2. Ethics and Integrity
“Great Leaders ask not to be spared. They want to know everything, not just the good news; because they understand that the more they know the better their decisions will be. Decision making rises and falls on the quality of information at hand.” Warren Bennis
Ethics and Integrity will continue playing a critical role in the year ahead. Employee training will have to ensure that all levels of employees including senior leadership practise and promote high code of ethics and governance.
Glaxo Smithkline, has introduced a certification process for all managers at the vice-president level and above, among many other safeguards. This certification requires these managers to sign a statement confirming their awareness of their obligations to implement the company Code of Conduct and policies. Leaders not only have to comply themselves but also have to ensure that people under their supervision also comply and understand their responsibilities.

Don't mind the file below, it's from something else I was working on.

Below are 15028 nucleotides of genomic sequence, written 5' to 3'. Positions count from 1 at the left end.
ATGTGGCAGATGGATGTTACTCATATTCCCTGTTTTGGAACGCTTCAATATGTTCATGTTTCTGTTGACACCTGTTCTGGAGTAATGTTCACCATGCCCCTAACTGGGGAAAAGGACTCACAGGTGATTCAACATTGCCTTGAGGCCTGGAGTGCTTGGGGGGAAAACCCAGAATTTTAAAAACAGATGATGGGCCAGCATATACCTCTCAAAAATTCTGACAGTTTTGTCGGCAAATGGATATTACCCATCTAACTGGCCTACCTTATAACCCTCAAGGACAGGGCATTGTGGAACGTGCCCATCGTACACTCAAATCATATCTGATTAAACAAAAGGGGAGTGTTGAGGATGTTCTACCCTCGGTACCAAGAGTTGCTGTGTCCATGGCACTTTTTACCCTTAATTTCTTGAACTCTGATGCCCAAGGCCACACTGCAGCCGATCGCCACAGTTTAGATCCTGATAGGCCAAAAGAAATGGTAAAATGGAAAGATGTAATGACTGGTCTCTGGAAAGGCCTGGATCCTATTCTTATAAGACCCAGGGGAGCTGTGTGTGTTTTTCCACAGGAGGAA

The challenge for organizations will be to ensure that leaders walk the talk and encourage a culture that allows people to raise questions and voice their disagreement or unhappiness. This challenge will be enormous as outsourcing and rapids changes because of technology will continue to impact businesses.
Warren Bennis on “Building a Culture of Candour-A Crucial Key to Leadership”.
Glaxo SmithKline’s certification process